Ban Ki-Moon appelle les autres pays à s’engager (French)
Publish Date: 31-MAY-2014 01:02 PM
Le secrétaire général des Nations unies, Ban Ki-moon, a imploré vendredi le Canada d’augmenter son financement de l’aide internationale pour atteindre une ambitieuse cible mondiale, lors de son passage au sommet sur la santé maternelle, néonatale et infantile à Toronto. 
 
Ottawa’s new pipeline rules may address B.C.’s demands
Publish Date: 14-MAY-2014 11:11 AM
A day after announcing new safety measures for tankers, the federal government has introduced tougher regulations for pipelines, taking a “big step” toward meeting British Columbia’s requirements for approving projects to the West Coast. Under the changes, the National Energy Board will be given increased regulatory control over the 73,000 kilometres of pipeline that transport more than $100-billion worth of oil, gas and petroleum products across Canada each year. The new regulations, announced Wednesday by Natural Resources Minister Greg Rickford and Transport Minister Lisa Raitt, require the NEB to increase the number of oil and gas pipeline inspections by 50 per cent annually and to double the number of yearly safety audits. 
 
National Energy Board’s slow responses, weak penalties raise questions about public safety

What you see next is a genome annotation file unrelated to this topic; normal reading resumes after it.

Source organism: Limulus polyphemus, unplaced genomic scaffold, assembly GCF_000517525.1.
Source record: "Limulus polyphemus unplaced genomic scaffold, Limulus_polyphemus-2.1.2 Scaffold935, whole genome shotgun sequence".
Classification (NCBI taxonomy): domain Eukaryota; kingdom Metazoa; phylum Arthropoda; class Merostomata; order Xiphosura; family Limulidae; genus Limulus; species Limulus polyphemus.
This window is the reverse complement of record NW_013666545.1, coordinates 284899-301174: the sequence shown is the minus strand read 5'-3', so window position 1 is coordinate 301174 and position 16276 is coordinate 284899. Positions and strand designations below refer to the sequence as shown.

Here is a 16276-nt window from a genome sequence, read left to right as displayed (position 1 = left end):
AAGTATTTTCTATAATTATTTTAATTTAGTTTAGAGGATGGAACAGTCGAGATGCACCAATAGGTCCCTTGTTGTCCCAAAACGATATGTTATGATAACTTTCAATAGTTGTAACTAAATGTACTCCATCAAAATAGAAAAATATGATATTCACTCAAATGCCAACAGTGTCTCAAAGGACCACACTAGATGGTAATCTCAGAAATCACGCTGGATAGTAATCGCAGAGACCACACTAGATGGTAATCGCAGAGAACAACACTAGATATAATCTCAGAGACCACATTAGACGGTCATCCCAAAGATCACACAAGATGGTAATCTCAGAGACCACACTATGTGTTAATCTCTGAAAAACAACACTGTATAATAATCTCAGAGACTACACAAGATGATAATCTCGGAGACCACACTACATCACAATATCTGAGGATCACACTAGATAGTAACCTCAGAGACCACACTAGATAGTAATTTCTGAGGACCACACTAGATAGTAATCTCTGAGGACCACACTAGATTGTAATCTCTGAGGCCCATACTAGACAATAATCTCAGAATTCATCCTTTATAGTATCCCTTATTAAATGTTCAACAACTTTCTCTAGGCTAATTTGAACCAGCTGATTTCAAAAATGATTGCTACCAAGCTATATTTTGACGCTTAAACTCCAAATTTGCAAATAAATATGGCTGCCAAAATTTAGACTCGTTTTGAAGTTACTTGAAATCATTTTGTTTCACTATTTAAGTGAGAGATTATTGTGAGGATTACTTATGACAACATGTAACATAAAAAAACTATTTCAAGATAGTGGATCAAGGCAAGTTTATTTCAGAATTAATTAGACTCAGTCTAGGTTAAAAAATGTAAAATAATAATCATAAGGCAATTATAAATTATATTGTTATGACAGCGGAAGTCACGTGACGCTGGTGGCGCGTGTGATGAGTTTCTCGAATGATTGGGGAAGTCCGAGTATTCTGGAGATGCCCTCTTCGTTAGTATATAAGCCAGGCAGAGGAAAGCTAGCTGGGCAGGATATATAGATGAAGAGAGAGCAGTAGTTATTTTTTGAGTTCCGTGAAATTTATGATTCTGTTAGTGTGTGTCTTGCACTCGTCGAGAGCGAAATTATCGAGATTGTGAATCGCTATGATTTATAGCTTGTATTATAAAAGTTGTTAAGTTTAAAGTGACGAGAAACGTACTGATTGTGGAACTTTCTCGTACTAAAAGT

Publish Date: 11-MAY-2014 10:29 AM
Canada’s national energy regulator is spending months, and in some cases years, tied up in discussions and paperwork with Canadian pipeline companies that break federal rules, according to its own records. The National Energy Board has the power to prosecute or impose fines, but in several recent cases involving spills, ruptures or inadequate infrastructure, the records — including investigation reports, audits and correspondence — show that the board generally responded to incidents with warnings or orders to restrict pipeline pressure and fix defects. 
 
Group calls on NEB to revise Kinder Morgan hearing proceedings
Publish Date: 06-MAY-2014 09:24 AM
National Energy Board restrictions on who can participate in the Kinder Morgan pipeline review are being challenged by a group of people who say they have been robbed of their right to free speech. In a notice of motion, the NEB is being asked to reject as unconstitutional recent federal legislative changes to the National Energy Board Act that limit public participation in hearings on Kinder Morgan’s Trans Mountain pipeline expansion proposal. “As a result, NEB hearings have lost their essential purpose. If the public cannot be heard, the public interest cannot be assessed,” said David Martin, legal counsel to the applicants.